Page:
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Interview of Dr. Serge Linckels - Artificial intelligence

Photo of Serge Linckels
Extract from an interview with Serge Linckels, managing director of the Digital Learning Hub, a structure that offers specialized IT trainings open to all. He was our guest on May 8 and presented different applications of artificial intelligence (AI) during a conference on the sidelines of the ASTF general assembly.


What can you tell us about artificial intelligence?

Artificial intelligence is a research field that aims to create systems capable of performing tasks that would normally require human intelligence, such as speech recognition or problem solving. A current approach is machine learning, where systems are able to learn and improve from large volumes of data, in principle without any rules. If this data is also organized in the form of structures called "neural networks" (similar to those of the human brain), then we speak of deep learning.
AI concerns all layers of society and I think it will be the most important impact we have experienced.

We speak of machine learning (ML) when a machine learns from a large amount of data based on statistics
Deep learning (DL) uses artificial neural networks to learn and extract relevant features from large amounts of data.


Do you think there is an impact on the social layers?

If you look at the digital transformation in general, you will see opportunities and chances in all areas of our society, be it in the economy, in the administrations or in the manufacturing. There are more and more jobs being created in new fields and specializations such as data science, cybersecurity, and, to invent a new job, the "prompt engineer".
It is true that continuing education and reskilling will be essential instruments for our society to maintain its economic power.


We have sectors in extreme tension, such as care, in what way can AI help to relieve them?

Indeed, in my opinion, the health sector will greatly benefit from the advancements of AI. For example, the field of prosthetics manufacturing has made enormous progress. Also, thanks to AI, robots are becoming more and more empathetic and are finding their application in many areas. The luxembourgish company LuxAI reprograms robots for use in orphanages and nursing homes. These are empathetic robots that recognize language and allow for friendly conversation to combat social isolation. Families are no longer alone in their mission of accompaniment.

Then, there are many areas in which very promising applications are announced, for example in the analysis of X-rays and the interpretation of cognitive signals for the control of devices. In this case, a computer system will give paralyzed people the ability to write texts on a computer just by thinking them.


And how do you see this at the level of human resources?

Let’s take the example of my LinkedIn profile, I can ask a chatbot like Gemini from Google (ndr: AI based on a language model) if it corresponds to an online job offer that I want to apply for. I immediately receive feedback on how well my profile matches. As a candidate, the chatbot can then write a cover letter. On the other hand, from the HR side, a chatbot can help prepare the job offer, especially if it is a complicated profile in a field that is less well known to HR. It is also a good tool for analyzing the matches with the resumes of the applicants. In any case and in general, an AI does not replace the human interaction and a physical interview.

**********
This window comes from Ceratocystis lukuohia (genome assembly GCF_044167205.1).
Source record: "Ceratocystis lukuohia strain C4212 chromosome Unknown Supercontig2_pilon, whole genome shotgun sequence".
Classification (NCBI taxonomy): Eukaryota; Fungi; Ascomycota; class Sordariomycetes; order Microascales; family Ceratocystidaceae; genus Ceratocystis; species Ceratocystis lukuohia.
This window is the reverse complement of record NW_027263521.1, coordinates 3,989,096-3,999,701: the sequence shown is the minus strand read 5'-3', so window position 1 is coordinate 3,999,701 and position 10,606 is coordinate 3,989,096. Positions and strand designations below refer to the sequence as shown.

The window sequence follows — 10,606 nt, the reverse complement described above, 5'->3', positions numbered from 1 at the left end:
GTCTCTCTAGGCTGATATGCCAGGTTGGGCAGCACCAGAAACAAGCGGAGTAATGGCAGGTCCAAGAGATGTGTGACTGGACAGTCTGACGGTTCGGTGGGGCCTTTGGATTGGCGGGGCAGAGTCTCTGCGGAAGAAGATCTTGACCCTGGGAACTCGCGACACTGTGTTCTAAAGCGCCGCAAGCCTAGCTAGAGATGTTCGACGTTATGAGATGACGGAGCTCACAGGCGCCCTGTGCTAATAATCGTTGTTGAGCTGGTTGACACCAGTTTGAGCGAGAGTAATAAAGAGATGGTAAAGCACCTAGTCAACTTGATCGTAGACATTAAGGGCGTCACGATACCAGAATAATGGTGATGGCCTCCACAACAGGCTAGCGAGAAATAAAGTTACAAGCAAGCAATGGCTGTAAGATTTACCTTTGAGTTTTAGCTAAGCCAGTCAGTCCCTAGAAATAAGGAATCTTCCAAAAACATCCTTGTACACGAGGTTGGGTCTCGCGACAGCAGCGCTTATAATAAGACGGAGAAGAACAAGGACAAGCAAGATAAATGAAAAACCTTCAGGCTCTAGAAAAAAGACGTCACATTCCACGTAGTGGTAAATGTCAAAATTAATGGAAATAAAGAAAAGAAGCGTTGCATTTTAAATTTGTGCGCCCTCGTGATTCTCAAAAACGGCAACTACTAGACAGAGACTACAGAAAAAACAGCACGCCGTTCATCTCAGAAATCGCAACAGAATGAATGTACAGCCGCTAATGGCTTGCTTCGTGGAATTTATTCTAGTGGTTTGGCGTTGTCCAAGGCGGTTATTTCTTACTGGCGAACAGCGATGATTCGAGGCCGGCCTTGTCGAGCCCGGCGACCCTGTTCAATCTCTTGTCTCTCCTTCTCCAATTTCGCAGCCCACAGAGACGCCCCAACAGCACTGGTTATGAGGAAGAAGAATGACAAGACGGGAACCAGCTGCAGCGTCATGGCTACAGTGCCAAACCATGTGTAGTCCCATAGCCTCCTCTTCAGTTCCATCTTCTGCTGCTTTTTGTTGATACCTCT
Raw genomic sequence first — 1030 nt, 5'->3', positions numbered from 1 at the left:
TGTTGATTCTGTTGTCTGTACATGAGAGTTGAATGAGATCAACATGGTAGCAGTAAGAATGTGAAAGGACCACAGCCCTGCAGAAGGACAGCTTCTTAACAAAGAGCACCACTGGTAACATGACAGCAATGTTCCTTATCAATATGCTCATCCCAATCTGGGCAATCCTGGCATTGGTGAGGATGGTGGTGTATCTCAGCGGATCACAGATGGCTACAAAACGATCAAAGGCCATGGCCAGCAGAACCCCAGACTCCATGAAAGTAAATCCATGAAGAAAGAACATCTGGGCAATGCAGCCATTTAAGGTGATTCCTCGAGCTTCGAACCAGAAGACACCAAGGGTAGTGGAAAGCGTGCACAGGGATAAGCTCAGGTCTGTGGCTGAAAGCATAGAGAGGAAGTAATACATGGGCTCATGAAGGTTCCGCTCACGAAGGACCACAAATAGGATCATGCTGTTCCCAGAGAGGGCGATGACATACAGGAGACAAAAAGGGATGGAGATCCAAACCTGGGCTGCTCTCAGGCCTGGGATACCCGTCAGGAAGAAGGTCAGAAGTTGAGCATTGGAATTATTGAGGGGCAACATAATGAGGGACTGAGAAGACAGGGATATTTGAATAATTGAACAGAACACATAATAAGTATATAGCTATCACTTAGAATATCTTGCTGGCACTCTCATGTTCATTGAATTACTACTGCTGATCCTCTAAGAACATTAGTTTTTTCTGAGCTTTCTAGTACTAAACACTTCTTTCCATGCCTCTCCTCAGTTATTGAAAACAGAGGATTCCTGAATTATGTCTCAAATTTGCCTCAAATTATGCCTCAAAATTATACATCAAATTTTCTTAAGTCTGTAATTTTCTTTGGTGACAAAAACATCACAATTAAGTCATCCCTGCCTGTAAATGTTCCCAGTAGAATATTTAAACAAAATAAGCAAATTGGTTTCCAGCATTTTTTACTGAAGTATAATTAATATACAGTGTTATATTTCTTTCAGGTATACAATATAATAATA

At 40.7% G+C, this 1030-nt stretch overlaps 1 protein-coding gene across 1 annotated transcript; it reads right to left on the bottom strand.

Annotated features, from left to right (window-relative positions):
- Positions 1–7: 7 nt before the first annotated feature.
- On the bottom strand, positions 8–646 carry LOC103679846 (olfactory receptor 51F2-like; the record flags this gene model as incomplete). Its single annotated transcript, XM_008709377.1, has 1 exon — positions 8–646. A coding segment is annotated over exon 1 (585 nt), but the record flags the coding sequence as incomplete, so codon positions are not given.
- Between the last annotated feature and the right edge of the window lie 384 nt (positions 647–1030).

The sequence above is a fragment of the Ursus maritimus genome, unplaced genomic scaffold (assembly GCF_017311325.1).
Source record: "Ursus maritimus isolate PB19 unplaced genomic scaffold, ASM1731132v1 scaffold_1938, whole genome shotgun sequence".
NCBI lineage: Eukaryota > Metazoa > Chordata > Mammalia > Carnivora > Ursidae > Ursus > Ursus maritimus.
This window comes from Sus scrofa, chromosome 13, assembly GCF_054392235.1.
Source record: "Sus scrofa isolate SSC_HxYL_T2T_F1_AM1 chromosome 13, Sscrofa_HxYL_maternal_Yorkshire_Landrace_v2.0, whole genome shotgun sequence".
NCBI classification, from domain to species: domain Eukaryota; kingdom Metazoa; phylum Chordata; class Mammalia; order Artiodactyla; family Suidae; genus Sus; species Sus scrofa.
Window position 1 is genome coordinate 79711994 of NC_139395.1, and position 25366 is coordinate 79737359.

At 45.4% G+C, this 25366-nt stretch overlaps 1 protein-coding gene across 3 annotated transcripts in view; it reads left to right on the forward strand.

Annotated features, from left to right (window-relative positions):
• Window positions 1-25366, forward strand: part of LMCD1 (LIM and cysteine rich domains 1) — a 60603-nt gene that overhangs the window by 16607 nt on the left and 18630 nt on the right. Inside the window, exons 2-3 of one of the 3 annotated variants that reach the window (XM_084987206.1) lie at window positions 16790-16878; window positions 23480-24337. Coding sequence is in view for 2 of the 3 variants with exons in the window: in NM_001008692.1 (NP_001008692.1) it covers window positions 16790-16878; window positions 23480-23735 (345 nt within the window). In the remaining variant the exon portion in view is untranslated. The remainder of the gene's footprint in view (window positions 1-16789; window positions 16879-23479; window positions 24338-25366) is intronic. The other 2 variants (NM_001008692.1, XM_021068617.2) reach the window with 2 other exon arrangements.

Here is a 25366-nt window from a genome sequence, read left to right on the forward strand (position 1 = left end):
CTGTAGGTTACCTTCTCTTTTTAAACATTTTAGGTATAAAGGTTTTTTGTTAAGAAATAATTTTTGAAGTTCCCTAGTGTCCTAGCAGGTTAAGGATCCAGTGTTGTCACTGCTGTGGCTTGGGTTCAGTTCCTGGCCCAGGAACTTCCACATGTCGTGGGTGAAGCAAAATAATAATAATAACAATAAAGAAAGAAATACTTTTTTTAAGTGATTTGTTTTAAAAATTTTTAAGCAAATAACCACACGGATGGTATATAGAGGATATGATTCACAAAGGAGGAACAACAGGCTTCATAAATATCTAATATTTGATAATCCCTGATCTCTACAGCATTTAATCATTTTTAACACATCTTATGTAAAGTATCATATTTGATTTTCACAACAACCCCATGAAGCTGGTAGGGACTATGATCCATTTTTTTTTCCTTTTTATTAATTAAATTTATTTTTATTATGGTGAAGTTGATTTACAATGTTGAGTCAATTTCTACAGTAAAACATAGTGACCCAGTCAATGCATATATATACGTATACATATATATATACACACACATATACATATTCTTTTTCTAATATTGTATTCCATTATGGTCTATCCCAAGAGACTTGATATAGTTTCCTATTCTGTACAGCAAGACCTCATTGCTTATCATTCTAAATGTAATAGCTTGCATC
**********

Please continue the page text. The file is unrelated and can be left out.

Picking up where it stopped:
If AI relieves certain tasks, can it help in the development of certain skills?

I believe we are only at the beginning of discovering the potential of AI in general and of "large language models" in particular. For example, generative AI can propose standard letters. I use chatbots to structure my ideas. Concretely, as soon as I have a topic in mind, I can tell the application on my smartphone. At any time, I can ask the application to summarize my ideas, to translate or to summarize texts of law for example, or even to complete my ideas and to check if they correspond well to a legal basis.


What do you think of people who are afraid and want to ban ChatGPT or other AI services?

I understand these people very well. New technologies or inventions always imply a change in our habits and, as a result, take us out of our comfort zone. However, I am convinced that AI will be a technology that will impact our society to such an extent that I recommend becoming familiar with its opportunities as well as its risks. The ban of a tool will only have a short-term impact. Just like the highway code does not prevent all road accidents.


What are the limits of these tools?

One of my favourite examples to test the capabilities of a chatbot is the following: "My snake broke its leg. What should I do?" Indeed, some chatbots interpret the concept "snake" as any animal and advise you on how to treat an injury. Others recognize the semantics and realize that the concept "snake" is an animal without legs. Above all, the answer of an AI is non-deterministic, i.e. it can vary with each questioning.
Knowing that the quality of an AI is always directly related to the quality of the data and the intention of the humans who trained it, it is clear that an AI system cannot be perfect all the time. It’s like with human intelligence, we are not perfect either.
In my opinion, it is important to be aware that AI is a promising technology and ChatGPT a powerful tool at our service. We must remain critical of their use.


Example answer from a chat-AI